Tore Dalhamn

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This article is part of the Tobacco portal on Sourcewatch funded from 2006 - 2009 by the American Legacy Foundation.

Tore Dalhamn was Professor at the Statens Institute for Folkhalsan, Karolinska Institute, in Stockholm who did extensive research for Lorillard Tobacco company -- mainly legitimate investigations into the way in which tobacco smoke killed off the cilia in respiratory tracts. However his partner in these early research programs was the notoriously corrupt scientist Ragnar Rylander, then at an early stage where he was just beginning his career working covertly for the tobacco industry.

Dalhamn also had a part-time second job as a medical writer for a Stockholm newspaper. In 1965 he made a move to head the Hygienic Institution at Upsala [University]".

There is nothing in the documents below to indicate that Dalhamn was cooking his research, or deliberately corrupting the data. However, the suspicion must remain that he was possibly selectively publishing data in the interests of Lorillard.

Documents & Timeline

Ragnar Rylander
Ragnar Rylander (Doc Index)
Harris B Parmele

1962 Nov 6: Tore Dalhamn was a Professor at the Statens Institute for Folkhalsan, Karolinska Institute, in Stockholm. This is a letter in reply to Harris B Parmele (VP and Director of Research) at Lorillard. Dalhamn has built a smoking machine for inhalation research on cats and rabbits and is offering to do some tests for Lorillard. He writes:

As far as I understand it should be very interesting and certainly of considerable value to examine your three types of cigarettes with the method described above, and I am willing to do this.

I must, however, point out that it will involve a considerable extra work for me personally and therefore I suggest that one of my assistants, since many years, Dr Ragnar Rylander , should help me with this work.

Regarding the economical side, I am very thankful for your generosity. I am, however, willing to bear the cost for the smoke apparatus as well as the apparatus for registering the ciliary activiity; but I think you will understand that nevertheless an investigation of this kind will be quite expensive as it entails a lot of work (preparing animals, filming, filming counting,etc.),which has to be done by the laboratory staff beside their ordinary work. [2]

1962 Nov 30: Dalhamn responds to Parmele again saying that his smoking machines are working, and a trial run with three cats showed the animals have reacted with a considerable decrease of the ciliary activity after having smoked 3-5 cigarettes. This decrease in activity has been about 20%.

As to the organizing side I have talked with Dr Rylander and a laboratory assistant, and they are willing to devote themselves to this investigation during January, February and March.

It is probable that we can force the work during these three months so that the results can be available at the end of April or the beginning of May, provided that no unforeseen things will happen as epizootic diseases amongst the animals, trouble with the apparatus etc., which can delay the work.

The cost for carrying through an investigation of this type I estimate to ¢10.000 -- $15.000 dollars. [with 100 cats]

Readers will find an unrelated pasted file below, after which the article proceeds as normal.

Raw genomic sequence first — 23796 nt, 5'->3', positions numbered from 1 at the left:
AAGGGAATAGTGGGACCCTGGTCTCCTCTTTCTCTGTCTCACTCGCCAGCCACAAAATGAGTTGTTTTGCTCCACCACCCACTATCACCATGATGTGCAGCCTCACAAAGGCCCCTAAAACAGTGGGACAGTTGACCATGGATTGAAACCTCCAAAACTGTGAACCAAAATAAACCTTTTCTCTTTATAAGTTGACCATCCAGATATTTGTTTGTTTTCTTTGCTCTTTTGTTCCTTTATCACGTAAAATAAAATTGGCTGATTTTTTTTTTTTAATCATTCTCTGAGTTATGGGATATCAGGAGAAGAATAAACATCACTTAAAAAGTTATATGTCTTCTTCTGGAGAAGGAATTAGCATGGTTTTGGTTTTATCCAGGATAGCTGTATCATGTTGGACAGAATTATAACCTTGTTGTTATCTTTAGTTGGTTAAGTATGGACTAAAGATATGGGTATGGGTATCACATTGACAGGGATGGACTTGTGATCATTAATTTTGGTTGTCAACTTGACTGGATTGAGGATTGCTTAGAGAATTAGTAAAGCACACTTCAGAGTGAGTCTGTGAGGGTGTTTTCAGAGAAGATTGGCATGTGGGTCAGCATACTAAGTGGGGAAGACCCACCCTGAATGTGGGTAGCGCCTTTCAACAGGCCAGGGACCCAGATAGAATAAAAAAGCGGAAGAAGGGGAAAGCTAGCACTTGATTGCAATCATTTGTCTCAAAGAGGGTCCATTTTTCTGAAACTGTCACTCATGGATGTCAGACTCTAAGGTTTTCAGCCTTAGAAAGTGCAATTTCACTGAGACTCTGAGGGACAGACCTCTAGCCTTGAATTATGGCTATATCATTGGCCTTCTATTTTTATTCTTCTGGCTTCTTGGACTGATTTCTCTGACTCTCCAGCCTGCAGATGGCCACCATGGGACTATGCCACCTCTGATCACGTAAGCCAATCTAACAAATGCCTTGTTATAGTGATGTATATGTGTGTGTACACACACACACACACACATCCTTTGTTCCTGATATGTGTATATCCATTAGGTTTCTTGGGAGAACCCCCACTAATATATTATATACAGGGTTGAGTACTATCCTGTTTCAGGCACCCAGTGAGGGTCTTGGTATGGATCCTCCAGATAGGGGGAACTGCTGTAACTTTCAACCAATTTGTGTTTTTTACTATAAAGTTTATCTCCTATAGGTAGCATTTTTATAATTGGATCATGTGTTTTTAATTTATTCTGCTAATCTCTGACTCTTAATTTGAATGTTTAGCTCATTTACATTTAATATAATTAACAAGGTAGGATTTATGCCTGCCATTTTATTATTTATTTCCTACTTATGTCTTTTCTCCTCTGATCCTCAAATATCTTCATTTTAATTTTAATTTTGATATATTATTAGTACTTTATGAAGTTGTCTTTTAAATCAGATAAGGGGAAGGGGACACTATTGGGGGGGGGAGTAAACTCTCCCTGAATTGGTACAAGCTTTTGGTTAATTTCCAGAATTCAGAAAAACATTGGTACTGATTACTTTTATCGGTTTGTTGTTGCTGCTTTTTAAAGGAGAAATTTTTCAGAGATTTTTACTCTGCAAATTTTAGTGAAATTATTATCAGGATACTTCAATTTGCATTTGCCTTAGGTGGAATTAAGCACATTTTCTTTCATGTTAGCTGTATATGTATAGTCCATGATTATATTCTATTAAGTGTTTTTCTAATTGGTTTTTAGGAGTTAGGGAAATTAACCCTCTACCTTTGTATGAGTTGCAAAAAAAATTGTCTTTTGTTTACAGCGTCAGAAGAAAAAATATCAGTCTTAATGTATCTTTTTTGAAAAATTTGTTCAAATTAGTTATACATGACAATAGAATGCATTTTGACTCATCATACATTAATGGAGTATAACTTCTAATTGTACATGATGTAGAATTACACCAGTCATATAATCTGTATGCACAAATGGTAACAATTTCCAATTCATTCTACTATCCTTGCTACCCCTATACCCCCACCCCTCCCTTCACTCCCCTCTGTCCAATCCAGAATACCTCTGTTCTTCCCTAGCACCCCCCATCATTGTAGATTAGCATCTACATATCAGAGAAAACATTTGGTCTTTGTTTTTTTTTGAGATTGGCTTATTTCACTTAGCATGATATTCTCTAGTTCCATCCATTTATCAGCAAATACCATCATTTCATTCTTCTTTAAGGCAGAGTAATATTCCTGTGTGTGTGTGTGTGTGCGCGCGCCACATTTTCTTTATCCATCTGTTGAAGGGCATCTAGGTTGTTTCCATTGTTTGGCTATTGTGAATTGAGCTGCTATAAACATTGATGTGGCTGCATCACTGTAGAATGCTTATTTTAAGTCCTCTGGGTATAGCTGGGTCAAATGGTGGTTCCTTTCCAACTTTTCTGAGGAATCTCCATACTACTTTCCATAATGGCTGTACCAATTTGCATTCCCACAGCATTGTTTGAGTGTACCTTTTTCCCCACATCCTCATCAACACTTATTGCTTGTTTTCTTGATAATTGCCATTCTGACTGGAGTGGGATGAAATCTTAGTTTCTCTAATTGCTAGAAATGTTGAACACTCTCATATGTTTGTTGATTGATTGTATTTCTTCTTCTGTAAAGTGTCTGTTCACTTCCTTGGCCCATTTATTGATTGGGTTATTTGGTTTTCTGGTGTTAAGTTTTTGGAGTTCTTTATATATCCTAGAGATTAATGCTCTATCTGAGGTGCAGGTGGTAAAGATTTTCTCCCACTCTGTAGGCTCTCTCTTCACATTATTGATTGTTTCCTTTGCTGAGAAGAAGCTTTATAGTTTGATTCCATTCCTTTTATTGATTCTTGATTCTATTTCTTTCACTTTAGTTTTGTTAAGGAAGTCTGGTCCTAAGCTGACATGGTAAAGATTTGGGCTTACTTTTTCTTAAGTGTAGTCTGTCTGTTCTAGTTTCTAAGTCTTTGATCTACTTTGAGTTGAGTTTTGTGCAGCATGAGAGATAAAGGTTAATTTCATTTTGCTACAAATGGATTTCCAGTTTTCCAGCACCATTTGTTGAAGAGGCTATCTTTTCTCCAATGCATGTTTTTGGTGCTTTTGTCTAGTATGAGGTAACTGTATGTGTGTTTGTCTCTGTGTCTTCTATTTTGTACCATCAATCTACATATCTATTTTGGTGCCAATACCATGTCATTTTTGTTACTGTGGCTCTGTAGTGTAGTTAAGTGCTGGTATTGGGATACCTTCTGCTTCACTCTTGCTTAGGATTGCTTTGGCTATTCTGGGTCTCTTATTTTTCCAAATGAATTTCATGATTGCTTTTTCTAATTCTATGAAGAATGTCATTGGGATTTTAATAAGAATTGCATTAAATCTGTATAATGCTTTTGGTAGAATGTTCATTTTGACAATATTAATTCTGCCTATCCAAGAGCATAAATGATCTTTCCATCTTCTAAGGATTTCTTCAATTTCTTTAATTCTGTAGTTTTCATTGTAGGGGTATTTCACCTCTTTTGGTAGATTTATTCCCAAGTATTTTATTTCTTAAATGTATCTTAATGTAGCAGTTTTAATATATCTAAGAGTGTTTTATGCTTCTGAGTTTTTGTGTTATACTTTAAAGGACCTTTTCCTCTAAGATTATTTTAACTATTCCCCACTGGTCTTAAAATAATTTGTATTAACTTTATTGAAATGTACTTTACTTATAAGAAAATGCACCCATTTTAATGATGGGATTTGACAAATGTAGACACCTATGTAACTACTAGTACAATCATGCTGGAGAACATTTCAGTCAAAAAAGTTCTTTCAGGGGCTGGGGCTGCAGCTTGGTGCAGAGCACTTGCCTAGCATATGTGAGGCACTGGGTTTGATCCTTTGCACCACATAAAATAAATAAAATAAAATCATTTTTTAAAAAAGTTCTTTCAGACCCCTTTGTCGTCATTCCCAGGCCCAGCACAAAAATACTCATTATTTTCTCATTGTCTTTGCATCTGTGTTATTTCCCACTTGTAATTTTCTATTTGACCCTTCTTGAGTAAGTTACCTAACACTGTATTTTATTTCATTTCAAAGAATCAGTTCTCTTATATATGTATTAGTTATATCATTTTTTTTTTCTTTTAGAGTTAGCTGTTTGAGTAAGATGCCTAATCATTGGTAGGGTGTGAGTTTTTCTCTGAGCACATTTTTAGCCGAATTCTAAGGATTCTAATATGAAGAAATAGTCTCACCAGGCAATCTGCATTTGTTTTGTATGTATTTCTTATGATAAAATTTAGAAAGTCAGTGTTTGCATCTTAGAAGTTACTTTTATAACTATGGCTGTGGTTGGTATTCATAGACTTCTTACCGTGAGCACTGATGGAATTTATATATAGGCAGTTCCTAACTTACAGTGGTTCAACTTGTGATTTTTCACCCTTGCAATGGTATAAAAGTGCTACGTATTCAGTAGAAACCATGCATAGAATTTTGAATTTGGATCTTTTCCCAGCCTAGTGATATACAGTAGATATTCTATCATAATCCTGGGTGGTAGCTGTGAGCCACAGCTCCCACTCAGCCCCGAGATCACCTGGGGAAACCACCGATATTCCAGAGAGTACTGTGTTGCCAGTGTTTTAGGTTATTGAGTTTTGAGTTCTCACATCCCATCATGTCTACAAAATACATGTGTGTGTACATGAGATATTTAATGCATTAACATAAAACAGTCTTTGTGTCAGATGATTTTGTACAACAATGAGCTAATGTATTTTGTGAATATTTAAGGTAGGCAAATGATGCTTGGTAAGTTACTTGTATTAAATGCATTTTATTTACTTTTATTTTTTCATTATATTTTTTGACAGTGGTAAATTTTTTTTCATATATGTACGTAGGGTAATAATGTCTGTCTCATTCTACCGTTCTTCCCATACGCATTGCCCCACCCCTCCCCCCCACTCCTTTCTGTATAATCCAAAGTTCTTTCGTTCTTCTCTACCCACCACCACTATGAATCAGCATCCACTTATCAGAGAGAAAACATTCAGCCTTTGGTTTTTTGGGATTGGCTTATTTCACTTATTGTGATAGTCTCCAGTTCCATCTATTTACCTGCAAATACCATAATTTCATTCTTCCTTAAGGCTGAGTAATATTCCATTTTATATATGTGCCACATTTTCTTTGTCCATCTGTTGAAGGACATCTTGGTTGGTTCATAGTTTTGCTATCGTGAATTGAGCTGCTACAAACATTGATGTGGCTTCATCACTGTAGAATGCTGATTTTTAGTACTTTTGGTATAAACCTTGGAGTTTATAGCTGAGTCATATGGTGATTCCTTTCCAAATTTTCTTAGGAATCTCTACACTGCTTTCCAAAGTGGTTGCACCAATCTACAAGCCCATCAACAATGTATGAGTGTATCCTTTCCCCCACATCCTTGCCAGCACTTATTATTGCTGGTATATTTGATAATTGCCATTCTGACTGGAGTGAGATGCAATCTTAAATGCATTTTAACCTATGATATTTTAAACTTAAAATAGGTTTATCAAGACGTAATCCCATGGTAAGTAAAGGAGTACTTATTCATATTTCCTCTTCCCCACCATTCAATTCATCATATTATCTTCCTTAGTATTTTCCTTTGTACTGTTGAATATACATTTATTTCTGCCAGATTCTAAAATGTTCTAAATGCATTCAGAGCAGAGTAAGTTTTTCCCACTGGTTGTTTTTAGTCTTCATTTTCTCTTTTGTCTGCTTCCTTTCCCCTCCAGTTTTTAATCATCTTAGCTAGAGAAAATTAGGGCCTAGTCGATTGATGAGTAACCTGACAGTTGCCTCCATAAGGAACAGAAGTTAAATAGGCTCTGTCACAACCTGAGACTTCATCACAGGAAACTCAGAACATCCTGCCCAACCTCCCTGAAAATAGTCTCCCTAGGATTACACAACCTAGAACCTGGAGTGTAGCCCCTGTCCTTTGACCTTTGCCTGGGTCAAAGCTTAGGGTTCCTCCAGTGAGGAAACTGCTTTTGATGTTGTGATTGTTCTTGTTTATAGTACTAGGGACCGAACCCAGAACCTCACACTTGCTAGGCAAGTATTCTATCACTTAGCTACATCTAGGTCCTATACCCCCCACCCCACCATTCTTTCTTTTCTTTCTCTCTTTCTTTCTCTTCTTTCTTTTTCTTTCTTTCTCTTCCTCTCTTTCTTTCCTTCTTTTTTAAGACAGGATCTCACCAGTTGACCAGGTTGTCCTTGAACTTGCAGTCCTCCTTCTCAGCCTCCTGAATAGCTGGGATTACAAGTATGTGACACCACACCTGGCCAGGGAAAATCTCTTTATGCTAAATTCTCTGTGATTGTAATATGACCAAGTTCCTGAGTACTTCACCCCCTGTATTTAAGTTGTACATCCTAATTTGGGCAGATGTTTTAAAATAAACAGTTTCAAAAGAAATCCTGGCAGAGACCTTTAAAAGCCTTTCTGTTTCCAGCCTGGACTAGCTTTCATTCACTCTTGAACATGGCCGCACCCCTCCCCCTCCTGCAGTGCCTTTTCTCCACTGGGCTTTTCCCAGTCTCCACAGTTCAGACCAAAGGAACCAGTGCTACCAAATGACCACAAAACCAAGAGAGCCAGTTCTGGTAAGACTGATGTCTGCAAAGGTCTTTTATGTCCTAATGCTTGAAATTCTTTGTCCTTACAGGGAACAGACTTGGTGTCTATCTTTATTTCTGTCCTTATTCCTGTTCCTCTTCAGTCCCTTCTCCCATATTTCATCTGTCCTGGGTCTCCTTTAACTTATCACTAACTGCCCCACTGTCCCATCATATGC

He wants to know who will control the publication of results. Dalhamn seems genuinely interested in knowing whether filters remove the ciliary-killer components in cigarettes smoke. [The ciliary function moves mucus in the throat and lungs, and is therefore important for 'lung clearance' (coughing, etc.) Coughing to clear the lungs is good for smokers, but a bad mark for cigarette company sales. [3]

1963 Jan 13: Ragnar Rylander begins writing directly to Parmele (VP and Director of Research at Lorillard). He appears to be helping them plan a symposium [which became his forte later] and organising the making of a film about their research processes, He writes:

Enclosed please find a copy of the agreement I have signed with SF-Sandrews concerning our movie about the smoke dosage apparatus. It is for your knowledge only as I already have the letter in which you state that Lorillard is going to pay the film. (sic)

As you see in the sixth paragraph they want part of their payment in advance so would you please forward them 4,833 dolllars according to § 6 a.[the contract clause]

The actual shooting of the film will start January 17th and all scenes taken in connection with the apparatus will probably be completed January 22nd.

Concerning the cilia symposium I enclose the names of a few people who might be of value for different papers and also for the discussion : I think Jose A Rivera would prove an excellent chairman. [4]

1963 Feb 1: Parmele is arranging to visit Dalhamn and Rylander in Stockholm on Feb 13th. This is the beginning of their personal relationship. [5]

1963 Feb 6: Lorillard's Swedish representative advises the US company that the tobacco smoking and lung cancer issues are heating up; antismoking organisations are trying to get warning labels on packets. and they have tape-recorded ...

... a program in the Swedish television, where Mr O Sonderstorm, the general manager of the Swedish Tobacco Company and Professor Ringertz were questioned [by] a panel. In all, this program was not at all so negative for the Swedish Tobacco Company. We have the whole program recorded and are enclosing just a little part of it, since this [the call for labeling] was one of the most interesting points. [6]

1963 Mar 21: Tore Dalhamn writes to Parmele. [The meeting in Stockholm appears never to have taken place.]